HM: I played one song on Peter Schlamb's new album, "Tinks." He's an incredible vibraphone player who lives here, one of the best in the world. Also this year, Diverse released our album that we recorded in Paris called "Our Journey." We've been going there since 2010 as a group, me and Ben Leifer and Ryan Lee. And we've been developing this rapport playing there and developing an audience there, but also developing connections with musicians. One of the guys we met was Tony Tixier, a French piano player, and we brought him here a couple times. We felt like we had a really good connection and we all kind of gelled with him. We also wanted to use Logan Richardson, who's a saxophone player that used to live here in Kansas City, who lived in New York for 10 years and then moved to Europe. He's one of our favorite musicians ever and he lives in Paris, so it just made more sense to record it there with two or three guys there instead of flying them here. Plus, Paris is always an inspiration to me.
435: What are some of your favorite places in Kansas City besides Broadway Café?
HM: YJ's Snackbar in the Crossroads. I do a Thursday night thing there with a pop project and a crew that I helped put together. I'm a big fan of The Rieger Hotel Grill & Exchange. The food there is incredible! I love the staff at The Majestic and the vibe there is great. I like that I can play acoustically, first of all. Not all places you can play acoustically, because you need a mike, and I like not having a mike. And I like the aesthetic of it: It's classy and it's cool, and people can come by and have a cocktail and just listen. We play mostly standards there. There are other situations where I'll get to play original music and all that stuff, but I love doing this specific thing that's relegated to playing standards and classics. I've recently also been going to Ça Va, which is a new champagne bar. I play there sometimes too.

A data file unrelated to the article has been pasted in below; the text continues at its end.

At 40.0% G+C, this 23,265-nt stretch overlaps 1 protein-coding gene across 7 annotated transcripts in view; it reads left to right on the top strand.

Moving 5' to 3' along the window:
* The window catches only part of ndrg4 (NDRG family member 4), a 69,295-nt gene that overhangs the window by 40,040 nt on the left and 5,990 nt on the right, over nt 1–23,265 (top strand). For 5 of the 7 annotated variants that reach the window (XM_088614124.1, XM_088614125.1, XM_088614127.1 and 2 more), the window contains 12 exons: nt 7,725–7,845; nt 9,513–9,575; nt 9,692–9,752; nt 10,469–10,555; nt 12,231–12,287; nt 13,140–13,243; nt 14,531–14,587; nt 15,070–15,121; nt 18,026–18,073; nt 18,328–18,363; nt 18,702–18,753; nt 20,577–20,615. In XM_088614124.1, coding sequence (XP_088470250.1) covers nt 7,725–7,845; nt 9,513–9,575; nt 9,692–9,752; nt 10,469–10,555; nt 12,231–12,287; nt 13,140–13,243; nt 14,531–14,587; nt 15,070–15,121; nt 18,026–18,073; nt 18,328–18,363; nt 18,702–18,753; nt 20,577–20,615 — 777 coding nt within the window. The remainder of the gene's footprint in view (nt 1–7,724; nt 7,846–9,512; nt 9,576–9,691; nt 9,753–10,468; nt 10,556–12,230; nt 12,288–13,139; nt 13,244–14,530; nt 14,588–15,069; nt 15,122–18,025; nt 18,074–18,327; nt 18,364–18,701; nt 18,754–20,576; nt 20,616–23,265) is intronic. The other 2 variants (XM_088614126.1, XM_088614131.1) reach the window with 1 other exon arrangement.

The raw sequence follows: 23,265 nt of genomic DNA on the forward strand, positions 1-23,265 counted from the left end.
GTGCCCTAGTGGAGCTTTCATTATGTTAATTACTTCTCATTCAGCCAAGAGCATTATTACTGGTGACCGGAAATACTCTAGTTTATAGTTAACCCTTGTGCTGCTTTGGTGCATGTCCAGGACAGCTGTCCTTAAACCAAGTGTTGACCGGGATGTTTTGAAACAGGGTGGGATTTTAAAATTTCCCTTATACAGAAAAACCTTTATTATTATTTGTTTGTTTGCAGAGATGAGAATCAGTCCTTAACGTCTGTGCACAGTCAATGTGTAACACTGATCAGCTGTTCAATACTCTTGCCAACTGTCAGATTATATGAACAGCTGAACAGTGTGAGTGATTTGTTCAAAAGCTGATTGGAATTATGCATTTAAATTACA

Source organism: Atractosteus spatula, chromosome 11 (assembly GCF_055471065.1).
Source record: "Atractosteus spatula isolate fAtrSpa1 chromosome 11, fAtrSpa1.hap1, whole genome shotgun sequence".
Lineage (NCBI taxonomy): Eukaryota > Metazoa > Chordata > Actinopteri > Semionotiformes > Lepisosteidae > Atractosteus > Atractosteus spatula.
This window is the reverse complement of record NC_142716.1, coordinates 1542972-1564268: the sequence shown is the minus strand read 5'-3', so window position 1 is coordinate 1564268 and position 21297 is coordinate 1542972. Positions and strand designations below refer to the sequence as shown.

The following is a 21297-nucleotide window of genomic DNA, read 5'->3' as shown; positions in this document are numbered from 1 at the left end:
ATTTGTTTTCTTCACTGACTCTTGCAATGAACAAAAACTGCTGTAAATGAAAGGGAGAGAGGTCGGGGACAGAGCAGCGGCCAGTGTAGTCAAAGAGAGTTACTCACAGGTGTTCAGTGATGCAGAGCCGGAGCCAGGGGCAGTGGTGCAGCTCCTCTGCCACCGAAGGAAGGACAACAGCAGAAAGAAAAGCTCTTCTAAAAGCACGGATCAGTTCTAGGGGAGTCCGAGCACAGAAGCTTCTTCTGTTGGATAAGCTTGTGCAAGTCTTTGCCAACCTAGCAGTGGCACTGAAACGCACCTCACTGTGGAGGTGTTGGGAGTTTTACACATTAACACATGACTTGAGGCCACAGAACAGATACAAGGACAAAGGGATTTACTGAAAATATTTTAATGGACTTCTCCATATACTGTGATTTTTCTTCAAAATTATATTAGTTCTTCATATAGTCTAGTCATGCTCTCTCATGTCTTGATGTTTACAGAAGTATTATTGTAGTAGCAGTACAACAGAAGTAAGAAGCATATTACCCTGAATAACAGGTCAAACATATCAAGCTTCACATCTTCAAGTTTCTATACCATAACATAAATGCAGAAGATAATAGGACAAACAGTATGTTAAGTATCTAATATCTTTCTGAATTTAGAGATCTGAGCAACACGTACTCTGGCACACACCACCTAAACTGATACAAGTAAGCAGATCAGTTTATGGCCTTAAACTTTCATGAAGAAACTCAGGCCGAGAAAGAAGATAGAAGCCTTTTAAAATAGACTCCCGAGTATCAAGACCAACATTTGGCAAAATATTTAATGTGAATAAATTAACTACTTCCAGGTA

435: What can you tell me about the pop project at YJ's?
HM: It's called The Buhs, and it stems from the Michael Jackson project we did, and we've been working on original music. One of the guys we work with is a singer/producer named Anthony Saunders, who's done production and songwriting for Justin Bieber and Boyz II Men, so he's pretty serious. We're lucky to be surrounded with guys of that caliber in our crew. Our thing right now is to continue working on music, put out some music videos and do shows on occasion. We've done a couple shows here. Not the whole crew, but smaller bits of the crew have done hip-hop shows and tribute shows to seminal hip-hop albums, like "Like Water for Chocolate" by Common, "Black on Both Sides" by Mos Def and "The Low-End Theory" by A Tribe Called Quest. So we've kind of done a lot of different things, and it's one project that I'm heavily invested in.
435: Where else besides The Majestic can people see you play in 2015?
HM: It really depends. I play the Blue Room once every few months as a leader, maybe a little more often as a sideman. I've been doing the stuff at Ça Va with a duo, so hopefully I'll continue to do some of that. I'll occasionally do a side gig at the Green Lady Lounge and the Take Five Coffee Bar in Overland Park. Mardi Gras season's coming up, and there are Mardi Gras crews here in Kansas City, so a lot of times I'll get my guys together and play at some parties. And Peter Schlamb and I want to try and keep bringing guys into KC and have them exposed here. That's something that people can look forward to me doing, bringing some other great players in here to check it out. Because ultimately what happens is they leave and they talk about the good time they had in Kansas City. And most people are like, "What? Kansas City?" It's still kind of an underdog in a sense. Even in the Monk Competition, I could tell from the guys I was talking to. I said, "Yeah, I gig all the time in Kansas City, four or five nights a week, and I'm having a great time."
The Hermon Mehari Trio plays at The Majestic on Tuesdays and Wednesdays from 6 p.m. to 10 p.m. For more info visit hermonmehari.jimdo.com.